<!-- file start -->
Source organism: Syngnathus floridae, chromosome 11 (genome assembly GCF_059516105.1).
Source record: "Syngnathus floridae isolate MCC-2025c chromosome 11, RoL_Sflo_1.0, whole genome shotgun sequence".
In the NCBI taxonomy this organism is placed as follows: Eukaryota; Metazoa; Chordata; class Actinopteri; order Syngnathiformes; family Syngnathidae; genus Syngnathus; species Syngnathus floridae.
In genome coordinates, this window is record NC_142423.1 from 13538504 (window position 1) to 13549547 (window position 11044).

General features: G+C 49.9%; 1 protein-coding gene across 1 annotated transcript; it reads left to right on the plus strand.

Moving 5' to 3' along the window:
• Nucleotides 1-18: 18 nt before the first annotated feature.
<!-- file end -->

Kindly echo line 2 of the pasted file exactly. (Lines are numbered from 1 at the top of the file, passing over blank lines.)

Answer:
Source record: "Syngnathus floridae isolate MCC-2025c chromosome 11, RoL_Sflo_1.0, whole genome shotgun sequence".